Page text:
Functional DNA Repair Signature of Cancer Cell Lines Exposed to a Set of Cytotoxic Anticancer Drugs Using a Multiplexed Enzymatic Repair Assay on Biochip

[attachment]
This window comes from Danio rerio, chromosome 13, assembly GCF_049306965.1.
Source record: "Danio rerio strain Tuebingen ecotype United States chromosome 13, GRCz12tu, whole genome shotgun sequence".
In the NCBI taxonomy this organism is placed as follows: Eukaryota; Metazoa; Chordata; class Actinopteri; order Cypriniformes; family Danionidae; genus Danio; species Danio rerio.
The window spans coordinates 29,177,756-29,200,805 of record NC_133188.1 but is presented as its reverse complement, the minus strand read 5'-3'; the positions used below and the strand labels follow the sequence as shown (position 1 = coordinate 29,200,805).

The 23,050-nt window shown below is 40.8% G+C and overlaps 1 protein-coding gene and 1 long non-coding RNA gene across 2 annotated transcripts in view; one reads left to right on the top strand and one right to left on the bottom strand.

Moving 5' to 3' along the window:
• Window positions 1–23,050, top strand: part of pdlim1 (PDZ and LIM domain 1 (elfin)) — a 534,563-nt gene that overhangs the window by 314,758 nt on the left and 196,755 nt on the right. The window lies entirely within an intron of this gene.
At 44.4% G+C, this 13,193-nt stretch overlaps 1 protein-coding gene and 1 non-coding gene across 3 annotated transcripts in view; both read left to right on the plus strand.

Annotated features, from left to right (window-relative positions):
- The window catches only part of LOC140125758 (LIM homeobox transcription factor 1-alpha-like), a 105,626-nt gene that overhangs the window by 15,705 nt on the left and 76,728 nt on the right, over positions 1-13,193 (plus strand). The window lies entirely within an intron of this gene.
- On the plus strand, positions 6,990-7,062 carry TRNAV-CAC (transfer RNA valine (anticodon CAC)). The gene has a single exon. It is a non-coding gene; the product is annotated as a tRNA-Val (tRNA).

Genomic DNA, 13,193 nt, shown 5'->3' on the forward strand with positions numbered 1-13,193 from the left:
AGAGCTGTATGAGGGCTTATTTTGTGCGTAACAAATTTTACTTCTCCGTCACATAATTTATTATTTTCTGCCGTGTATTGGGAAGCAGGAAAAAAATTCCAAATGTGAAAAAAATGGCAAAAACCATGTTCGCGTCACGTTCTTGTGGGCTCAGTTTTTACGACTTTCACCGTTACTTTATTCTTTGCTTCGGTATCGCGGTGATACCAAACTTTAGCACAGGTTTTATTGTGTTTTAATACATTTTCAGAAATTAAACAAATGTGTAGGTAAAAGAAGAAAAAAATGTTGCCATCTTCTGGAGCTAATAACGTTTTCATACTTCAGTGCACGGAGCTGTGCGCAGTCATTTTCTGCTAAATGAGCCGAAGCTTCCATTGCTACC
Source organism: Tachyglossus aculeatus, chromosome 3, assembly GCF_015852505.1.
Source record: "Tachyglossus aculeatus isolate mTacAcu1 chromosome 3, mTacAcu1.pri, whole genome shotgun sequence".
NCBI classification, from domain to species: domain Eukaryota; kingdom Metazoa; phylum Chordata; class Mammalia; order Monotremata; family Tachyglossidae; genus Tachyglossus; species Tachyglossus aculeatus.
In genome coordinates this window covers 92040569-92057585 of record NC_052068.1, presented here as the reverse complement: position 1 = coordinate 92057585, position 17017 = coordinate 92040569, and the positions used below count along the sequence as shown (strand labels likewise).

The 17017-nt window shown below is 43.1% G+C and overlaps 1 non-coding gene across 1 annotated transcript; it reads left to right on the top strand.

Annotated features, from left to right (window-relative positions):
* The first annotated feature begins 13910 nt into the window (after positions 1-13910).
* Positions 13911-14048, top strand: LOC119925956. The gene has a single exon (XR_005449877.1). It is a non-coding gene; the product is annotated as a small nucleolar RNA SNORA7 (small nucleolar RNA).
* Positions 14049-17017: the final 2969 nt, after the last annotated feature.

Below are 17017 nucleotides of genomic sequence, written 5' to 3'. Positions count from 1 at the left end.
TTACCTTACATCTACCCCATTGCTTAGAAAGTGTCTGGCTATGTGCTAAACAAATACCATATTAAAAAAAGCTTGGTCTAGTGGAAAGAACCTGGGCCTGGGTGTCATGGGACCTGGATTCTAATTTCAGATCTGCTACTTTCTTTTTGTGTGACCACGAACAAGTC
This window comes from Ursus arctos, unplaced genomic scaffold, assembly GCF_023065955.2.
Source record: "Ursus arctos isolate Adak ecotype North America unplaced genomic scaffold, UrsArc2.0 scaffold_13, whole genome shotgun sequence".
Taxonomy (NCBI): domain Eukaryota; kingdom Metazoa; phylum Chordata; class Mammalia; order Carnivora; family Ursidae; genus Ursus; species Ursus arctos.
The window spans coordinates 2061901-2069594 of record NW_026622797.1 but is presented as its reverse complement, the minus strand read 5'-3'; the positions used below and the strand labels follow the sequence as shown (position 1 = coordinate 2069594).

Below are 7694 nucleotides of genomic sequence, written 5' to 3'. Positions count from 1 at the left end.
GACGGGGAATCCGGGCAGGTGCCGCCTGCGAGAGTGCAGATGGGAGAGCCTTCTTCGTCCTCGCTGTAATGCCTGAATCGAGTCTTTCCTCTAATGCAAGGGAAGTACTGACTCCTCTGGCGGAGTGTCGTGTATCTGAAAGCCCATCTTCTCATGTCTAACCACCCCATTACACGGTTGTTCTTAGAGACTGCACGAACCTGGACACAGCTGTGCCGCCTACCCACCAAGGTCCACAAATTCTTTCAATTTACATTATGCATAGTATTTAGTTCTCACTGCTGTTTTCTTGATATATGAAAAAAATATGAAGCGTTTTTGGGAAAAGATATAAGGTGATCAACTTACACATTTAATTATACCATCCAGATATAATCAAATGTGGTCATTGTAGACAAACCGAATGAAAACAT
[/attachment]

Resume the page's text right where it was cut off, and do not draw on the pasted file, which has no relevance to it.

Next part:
The development of resistances to conventional anticancer drugs compromises the efficacy of cancer treatments. In the case of DNA-targeting chemotherapeutic agents, cancer cells may display tolerance to the drug-induced DNA lesions and/or enhanced DNA repair. However, the role of DNA damage response (DDR) and DNA repair in this chemoresistance has yet to be defined. To provide insights in this challenging area, we analyzed the DNA repair signature of 7 cancer cell lines treated by 5 cytotoxic drugs using a recently developed multiplexed functional DNA repair assay. This comprehensive approach considered the complexity and redundancy of the different DNA repair pathways. Data was analyzed using clustering methods and statistical tests. This DNA repair profiling method defined relevant groups based on similarities between different drugs, thus providing information relating to their dominant mechanism of action at the DNA level. Similarly, similarities between different cell lines presumably identified identical functional DDR despite a high level of genetic heterogeneity between cell lines. Our strategy has shed new light on the contribution of specific repair sub-pathways to drug-induced cytotoxicity. Although further molecular characterisations are needed to fully unravel the mechanisms underlying our findings, our approach proved to be very promising to interrogate the complexity of the DNA repair response. Indeed, it could be used to predict the efficacy of a given drug and the chemosensitivity of individual patients, and thus to choose the right treatment for individualised cancer care.